This identifies the amount of carbohydrate matter in the food. Carbohydrate matter is not nutritionally necessary for cats, and there is no minimum requirement for carbohydrates in cat food. At Cats.com, we recommend choosing a diet with less than 10% carbohydrates on a dry matter basis.

Fat (crude)

This identifies the fat content of the food, not accounting for bioavailability. AAFCO has established a minimum requirement of 9.0% fat for growth and reproduction and 9.0% for adult maintenance. It has not established a maximum fat limit for cat food.

Fiber (crude)

This identifies the amount of fiber (indigestible carbohydrate matter) in the food. AAFCO has not established minimum or maximum levels of fiber for cat food, but fiber content between 2% and 8% is normal.

Moisture

This identifies the amount of moisture (water) in the cat food. The amount of water in the food varies depending on the processing method, and no minimum or maximum limit has been established by any authority.

Phosphorus

This identifies the amount of phosphorus in the food. AAFCO has not established an upper limit for phosphorus in cat food, but the minimum is 0.5% dry matter weight for adult maintenance and 0.8% dry matter weight for growth and reproduction.

Sodium

This identifies the amount of sodium in the food. AAFCO has established a minimum requirement of 0.2% sodium for growth and reproduction and 0.2% for adult maintenance.

AAFCO has not established a maximum upper limit, but the National Research Council (NRC) puts the safe upper limit of sodium in feline diets at 740 mg/mJ (megajoule) of metabolizable energy (ME), or 1.25 g/kg in 4000 kcal ME/kg diets). A controlled-sodium diet may be advisable for cats with kidney disease.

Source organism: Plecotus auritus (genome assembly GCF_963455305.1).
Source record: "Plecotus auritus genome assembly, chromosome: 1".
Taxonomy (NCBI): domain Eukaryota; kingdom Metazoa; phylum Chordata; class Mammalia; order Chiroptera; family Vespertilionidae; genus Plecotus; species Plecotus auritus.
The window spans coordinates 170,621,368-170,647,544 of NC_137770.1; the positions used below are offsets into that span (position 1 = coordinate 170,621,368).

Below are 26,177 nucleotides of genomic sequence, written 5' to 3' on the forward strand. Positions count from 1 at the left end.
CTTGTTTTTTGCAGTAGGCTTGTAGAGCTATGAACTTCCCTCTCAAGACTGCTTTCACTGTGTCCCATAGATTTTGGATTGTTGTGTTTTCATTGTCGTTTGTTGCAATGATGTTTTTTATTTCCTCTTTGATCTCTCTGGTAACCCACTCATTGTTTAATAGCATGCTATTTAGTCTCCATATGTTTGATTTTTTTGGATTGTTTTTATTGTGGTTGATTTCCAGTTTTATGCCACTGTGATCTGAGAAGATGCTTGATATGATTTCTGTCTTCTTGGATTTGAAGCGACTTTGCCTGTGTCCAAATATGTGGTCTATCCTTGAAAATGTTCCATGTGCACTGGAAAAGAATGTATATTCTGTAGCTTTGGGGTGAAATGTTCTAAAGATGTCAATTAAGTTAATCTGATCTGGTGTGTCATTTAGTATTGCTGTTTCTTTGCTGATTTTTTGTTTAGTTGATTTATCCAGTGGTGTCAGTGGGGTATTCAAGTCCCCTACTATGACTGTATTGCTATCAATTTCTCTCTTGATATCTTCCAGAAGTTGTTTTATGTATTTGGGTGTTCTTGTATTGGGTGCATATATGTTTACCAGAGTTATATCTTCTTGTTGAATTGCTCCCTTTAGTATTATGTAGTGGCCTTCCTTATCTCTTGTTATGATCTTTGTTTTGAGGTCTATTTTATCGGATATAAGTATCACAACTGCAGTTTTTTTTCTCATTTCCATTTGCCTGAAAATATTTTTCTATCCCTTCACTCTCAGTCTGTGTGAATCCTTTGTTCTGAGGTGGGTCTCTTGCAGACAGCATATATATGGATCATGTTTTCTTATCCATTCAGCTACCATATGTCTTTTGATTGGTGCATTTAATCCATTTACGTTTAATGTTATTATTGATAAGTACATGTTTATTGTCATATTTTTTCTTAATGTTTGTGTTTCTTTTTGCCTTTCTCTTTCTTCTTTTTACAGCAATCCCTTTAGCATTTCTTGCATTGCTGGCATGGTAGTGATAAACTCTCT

Recipe Name Brand Name Date Sampled
Acana Indoor Entree for Indoor Cats Chicken Turkey Acana Sep 20, 2021
Blue Buffalo Healthy Gourmet Kitten Chicken Entree Blue Buffalo Jul 22, 2022
Blue Buffalo Tastefuls Chicken Indoor Natural Adult Dry Cat Food Blue Buffalo Feb 15, 2023
Blue Buffalo Wilderness Chicken Recipe Grain-Free Dry Cat Food Blue Buffalo Feb 15, 2023
Blue Buffalo Wilderness Turkey Recipe Grain-Free Wet Cat Food Blue Buffalo Feb 15, 2023
Cat Person Chicken & Turkey Recipe Dry Cat Food Cat Person Nov 19, 2021
Cat Person Duck Recipe Shreds in Broth Cat Person Nov 19, 2021
Dr. Elsey’s cleanprotein Chicken Formula Grain-Free Dry Cat Food Dr. Elsey’s Dec 20, 2021
Dr. Marty Nature’s Feast Freeze-Dried Raw Cat Food Dr. Marty Apr 26, 2021
Feline Natural Chicken & Lamb Feast Wet Cat Food Feline Natural Feb 15, 2023
Feline Natural Chicken Grain-Free Freeze-Dried Cat Food Feline Natural Feb 15, 2023